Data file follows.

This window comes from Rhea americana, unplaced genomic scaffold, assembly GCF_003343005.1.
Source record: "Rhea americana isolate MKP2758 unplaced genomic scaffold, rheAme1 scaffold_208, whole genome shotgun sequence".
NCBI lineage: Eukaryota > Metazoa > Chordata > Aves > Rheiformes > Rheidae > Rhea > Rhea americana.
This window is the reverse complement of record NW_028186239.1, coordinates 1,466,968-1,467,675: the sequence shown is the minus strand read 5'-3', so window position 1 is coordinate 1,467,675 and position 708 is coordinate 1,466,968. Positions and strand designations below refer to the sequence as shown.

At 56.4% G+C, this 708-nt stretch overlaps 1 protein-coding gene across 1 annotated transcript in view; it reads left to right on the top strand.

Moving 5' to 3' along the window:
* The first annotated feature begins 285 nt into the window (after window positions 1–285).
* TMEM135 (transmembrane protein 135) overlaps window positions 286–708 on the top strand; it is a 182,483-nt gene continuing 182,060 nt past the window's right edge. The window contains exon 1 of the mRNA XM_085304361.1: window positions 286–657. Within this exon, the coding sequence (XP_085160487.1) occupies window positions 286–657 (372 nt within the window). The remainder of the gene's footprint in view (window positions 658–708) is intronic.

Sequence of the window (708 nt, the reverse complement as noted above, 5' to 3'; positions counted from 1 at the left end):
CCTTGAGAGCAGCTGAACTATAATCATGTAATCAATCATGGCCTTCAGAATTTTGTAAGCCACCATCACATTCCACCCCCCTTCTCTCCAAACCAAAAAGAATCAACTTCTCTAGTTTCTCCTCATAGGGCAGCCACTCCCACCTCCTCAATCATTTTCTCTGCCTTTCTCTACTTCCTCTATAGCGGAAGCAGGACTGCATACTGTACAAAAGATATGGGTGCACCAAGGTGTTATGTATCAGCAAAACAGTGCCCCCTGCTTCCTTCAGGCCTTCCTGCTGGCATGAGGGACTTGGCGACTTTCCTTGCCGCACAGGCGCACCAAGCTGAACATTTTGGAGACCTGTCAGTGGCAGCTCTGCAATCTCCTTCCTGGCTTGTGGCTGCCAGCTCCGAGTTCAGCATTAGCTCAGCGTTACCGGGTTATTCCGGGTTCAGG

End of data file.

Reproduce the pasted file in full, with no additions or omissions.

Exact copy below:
This window comes from Rhea americana, unplaced genomic scaffold, assembly GCF_003343005.1.
Source record: "Rhea americana isolate MKP2758 unplaced genomic scaffold, rheAme1 scaffold_208, whole genome shotgun sequence".
NCBI lineage: Eukaryota > Metazoa > Chordata > Aves > Rheiformes > Rheidae > Rhea > Rhea americana.
This window is the reverse complement of record NW_028186239.1, coordinates 1,466,968-1,467,675: the sequence shown is the minus strand read 5'-3', so window position 1 is coordinate 1,467,675 and position 708 is coordinate 1,466,968. Positions and strand designations below refer to the sequence as shown.

At 56.4% G+C, this 708-nt stretch overlaps 1 protein-coding gene across 1 annotated transcript in view; it reads left to right on the top strand.

Moving 5' to 3' along the window:
* The first annotated feature begins 285 nt into the window (after window positions 1–285).
* TMEM135 (transmembrane protein 135) overlaps window positions 286–708 on the top strand; it is a 182,483-nt gene continuing 182,060 nt past the window's right edge. The window contains exon 1 of the mRNA XM_085304361.1: window positions 286–657. Within this exon, the coding sequence (XP_085160487.1) occupies window positions 286–657 (372 nt within the window). The remainder of the gene's footprint in view (window positions 658–708) is intronic.

Sequence of the window (708 nt, the reverse complement as noted above, 5' to 3'; positions counted from 1 at the left end):
CCTTGAGAGCAGCTGAACTATAATCATGTAATCAATCATGGCCTTCAGAATTTTGTAAGCCACCATCACATTCCACCCCCCTTCTCTCCAAACCAAAAAGAATCAACTTCTCTAGTTTCTCCTCATAGGGCAGCCACTCCCACCTCCTCAATCATTTTCTCTGCCTTTCTCTACTTCCTCTATAGCGGAAGCAGGACTGCATACTGTACAAAAGATATGGGTGCACCAAGGTGTTATGTATCAGCAAAACAGTGCCCCCTGCTTCCTTCAGGCCTTCCTGCTGGCATGAGGGACTTGGCGACTTTCCTTGCCGCACAGGCGCACCAAGCTGAACATTTTGGAGACCTGTCAGTGGCAGCTCTGCAATCTCCTTCCTGGCTTGTGGCTGCCAGCTCCGAGTTCAGCATTAGCTCAGCGTTACCGGGTTATTCCGGGTTCAGG